Lies, damn lies, and lawyers
"I don't believe Blair was a war criminal based on the evidence provided to date ..."
I do, on the basis that he treated Parliament like a courtroom, delivering a case for the prosecution exactly as if he was engaged by one side in an adversarial encounter. This is what happens when you allow lawyers to enter Parliament - and why we desperately need more MPs with a scientific background.
Lawyers are trained to argue the case for their side, and therefore to disengage any objectivity or sense of natural justice which they might otherwise possess. Once Blair chose to be effectively retained by the Bush/Cheney axis on Iraq, it was inevitable that he would argue the case for the war they wanted using every scrap of evidence which supported his case, but carefully ignoring, or seeking to discredit, every scrap of evidence which might count against it. This enabled him to ignore the highly public and well-evidenced findings of the UN on the issue of Saddam's WMD (or lack thereof), while asserting the truth of his "dodgy dossier".
I'm no expert on war crimes law, but he was definitely guilty of lying to Parliament by any meaningful definition of the term, and by doing so he obtained authorisation to order lethal military action against a foreign power. That's a criminal offence under UK law, if not at The Hague - and I don't particularly care where he stands trial, as long as it happens somewhere.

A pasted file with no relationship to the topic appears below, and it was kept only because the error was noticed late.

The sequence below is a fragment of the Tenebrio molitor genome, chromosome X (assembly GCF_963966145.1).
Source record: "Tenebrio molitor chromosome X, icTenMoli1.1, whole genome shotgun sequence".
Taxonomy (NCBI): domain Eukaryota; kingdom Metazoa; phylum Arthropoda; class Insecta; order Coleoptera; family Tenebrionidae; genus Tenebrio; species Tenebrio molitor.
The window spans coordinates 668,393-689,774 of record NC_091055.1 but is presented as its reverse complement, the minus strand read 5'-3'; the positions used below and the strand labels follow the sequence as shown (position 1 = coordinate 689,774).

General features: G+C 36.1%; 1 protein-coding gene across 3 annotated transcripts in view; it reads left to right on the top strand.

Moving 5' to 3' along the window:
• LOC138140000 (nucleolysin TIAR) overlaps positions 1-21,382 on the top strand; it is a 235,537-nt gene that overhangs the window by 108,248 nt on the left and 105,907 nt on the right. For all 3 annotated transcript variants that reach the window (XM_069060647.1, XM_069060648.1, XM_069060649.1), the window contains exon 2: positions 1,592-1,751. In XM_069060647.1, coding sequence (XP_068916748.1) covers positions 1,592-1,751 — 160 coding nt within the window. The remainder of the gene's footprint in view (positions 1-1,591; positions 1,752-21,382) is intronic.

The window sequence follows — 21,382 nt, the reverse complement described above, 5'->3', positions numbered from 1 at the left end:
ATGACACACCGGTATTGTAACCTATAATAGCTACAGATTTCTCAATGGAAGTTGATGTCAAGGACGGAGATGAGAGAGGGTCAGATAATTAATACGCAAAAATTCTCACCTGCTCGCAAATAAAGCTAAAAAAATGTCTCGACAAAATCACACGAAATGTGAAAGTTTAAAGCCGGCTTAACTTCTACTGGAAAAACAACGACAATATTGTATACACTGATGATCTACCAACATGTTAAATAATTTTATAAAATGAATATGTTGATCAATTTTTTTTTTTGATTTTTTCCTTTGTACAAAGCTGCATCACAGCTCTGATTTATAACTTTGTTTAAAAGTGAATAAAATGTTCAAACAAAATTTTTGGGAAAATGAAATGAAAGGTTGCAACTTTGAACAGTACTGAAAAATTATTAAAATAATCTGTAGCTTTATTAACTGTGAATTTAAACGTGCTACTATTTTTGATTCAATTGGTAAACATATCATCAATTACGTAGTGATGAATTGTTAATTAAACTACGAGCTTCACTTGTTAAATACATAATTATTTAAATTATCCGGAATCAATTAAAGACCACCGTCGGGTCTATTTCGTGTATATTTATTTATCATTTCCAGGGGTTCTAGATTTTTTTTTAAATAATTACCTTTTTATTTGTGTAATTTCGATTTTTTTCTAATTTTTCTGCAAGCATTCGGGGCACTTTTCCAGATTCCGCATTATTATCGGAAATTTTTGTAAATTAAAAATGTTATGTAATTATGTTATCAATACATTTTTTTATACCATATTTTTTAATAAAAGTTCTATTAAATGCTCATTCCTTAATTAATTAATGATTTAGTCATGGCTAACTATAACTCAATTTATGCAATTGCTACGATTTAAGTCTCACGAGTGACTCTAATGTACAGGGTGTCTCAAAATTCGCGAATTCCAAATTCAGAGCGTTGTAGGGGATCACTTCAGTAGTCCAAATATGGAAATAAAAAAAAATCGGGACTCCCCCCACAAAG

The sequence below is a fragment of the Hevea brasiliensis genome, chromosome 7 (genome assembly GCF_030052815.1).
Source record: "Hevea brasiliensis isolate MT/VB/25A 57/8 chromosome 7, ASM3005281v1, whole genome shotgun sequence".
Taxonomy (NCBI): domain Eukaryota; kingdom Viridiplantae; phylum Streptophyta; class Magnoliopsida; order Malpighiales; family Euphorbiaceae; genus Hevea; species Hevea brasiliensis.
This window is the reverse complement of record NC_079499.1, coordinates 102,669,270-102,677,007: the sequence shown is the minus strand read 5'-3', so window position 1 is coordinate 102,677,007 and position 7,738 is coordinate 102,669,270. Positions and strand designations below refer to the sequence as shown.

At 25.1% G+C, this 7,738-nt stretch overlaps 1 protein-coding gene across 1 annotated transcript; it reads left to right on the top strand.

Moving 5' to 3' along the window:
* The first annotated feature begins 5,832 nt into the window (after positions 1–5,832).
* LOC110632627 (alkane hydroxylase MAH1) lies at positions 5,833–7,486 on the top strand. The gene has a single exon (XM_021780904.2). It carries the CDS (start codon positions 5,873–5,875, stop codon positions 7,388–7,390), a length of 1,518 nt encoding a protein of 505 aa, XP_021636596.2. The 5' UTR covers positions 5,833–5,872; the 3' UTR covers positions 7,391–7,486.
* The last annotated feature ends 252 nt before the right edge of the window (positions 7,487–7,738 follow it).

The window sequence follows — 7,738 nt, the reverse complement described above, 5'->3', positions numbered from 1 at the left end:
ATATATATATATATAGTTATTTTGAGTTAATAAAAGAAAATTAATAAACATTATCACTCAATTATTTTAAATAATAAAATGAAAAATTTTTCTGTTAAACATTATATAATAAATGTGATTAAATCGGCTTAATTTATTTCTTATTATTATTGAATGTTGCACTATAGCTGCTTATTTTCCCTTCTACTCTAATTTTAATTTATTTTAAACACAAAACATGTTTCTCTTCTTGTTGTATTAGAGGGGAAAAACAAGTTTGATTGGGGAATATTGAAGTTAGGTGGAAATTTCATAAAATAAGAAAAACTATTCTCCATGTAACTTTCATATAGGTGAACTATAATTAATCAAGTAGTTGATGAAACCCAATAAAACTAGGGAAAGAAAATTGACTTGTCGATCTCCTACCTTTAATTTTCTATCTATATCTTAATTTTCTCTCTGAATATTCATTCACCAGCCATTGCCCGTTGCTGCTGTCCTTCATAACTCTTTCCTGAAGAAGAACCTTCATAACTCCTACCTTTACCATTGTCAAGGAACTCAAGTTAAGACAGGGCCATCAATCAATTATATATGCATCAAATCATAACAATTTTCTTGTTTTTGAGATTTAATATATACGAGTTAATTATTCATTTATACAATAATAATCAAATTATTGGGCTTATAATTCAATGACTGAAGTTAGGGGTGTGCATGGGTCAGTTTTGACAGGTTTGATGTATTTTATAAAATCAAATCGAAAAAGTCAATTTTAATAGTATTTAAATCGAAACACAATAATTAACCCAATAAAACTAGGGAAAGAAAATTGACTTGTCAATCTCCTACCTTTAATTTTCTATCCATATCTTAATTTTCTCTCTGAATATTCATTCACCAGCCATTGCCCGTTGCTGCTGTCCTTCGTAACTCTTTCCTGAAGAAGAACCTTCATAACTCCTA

@Lucrolout: you are not the only one with champagne waiting in the fridge - but I have two bottles. My own Labour constituency MP, for whom I voted in 97, wrote in a letter to me that she "would have the greatest difficulty" supporting a vote in Parliament for military action in Iraq without a second UN Security Council resolution to back such action. Two weeks later, after Blair had failed to obtain a second resolution, she did exactly that. So the other bottle awaits her demise.